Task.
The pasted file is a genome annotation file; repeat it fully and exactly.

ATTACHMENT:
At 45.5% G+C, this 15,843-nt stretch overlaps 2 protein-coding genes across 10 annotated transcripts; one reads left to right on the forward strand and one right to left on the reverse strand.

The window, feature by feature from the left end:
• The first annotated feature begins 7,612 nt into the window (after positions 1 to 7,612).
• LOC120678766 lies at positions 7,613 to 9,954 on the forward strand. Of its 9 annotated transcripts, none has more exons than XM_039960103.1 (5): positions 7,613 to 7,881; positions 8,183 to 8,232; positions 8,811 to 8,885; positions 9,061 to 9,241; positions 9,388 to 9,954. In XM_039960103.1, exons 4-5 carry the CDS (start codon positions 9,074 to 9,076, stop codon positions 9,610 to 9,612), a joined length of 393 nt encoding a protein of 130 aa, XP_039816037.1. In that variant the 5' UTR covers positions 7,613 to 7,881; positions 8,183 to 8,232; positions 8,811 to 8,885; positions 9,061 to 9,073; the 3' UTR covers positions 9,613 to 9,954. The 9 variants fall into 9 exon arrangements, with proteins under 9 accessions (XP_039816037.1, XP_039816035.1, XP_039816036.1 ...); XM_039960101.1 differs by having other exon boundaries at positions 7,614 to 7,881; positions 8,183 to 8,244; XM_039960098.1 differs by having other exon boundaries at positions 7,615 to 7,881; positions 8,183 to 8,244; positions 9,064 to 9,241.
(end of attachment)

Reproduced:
At 45.5% G+C, this 15,843-nt stretch overlaps 2 protein-coding genes across 10 annotated transcripts; one reads left to right on the forward strand and one right to left on the reverse strand.

The window, feature by feature from the left end:
• The first annotated feature begins 7,612 nt into the window (after positions 1 to 7,612).
• LOC120678766 lies at positions 7,613 to 9,954 on the forward strand. Of its 9 annotated transcripts, none has more exons than XM_039960103.1 (5): positions 7,613 to 7,881; positions 8,183 to 8,232; positions 8,811 to 8,885; positions 9,061 to 9,241; positions 9,388 to 9,954. In XM_039960103.1, exons 4-5 carry the CDS (start codon positions 9,074 to 9,076, stop codon positions 9,610 to 9,612), a joined length of 393 nt encoding a protein of 130 aa, XP_039816037.1. In that variant the 5' UTR covers positions 7,613 to 7,881; positions 8,183 to 8,232; positions 8,811 to 8,885; positions 9,061 to 9,073; the 3' UTR covers positions 9,613 to 9,954. The 9 variants fall into 9 exon arrangements, with proteins under 9 accessions (XP_039816037.1, XP_039816035.1, XP_039816036.1 ...); XM_039960101.1 differs by having other exon boundaries at positions 7,614 to 7,881; positions 8,183 to 8,244; XM_039960098.1 differs by having other exon boundaries at positions 7,615 to 7,881; positions 8,183 to 8,244; positions 9,064 to 9,241.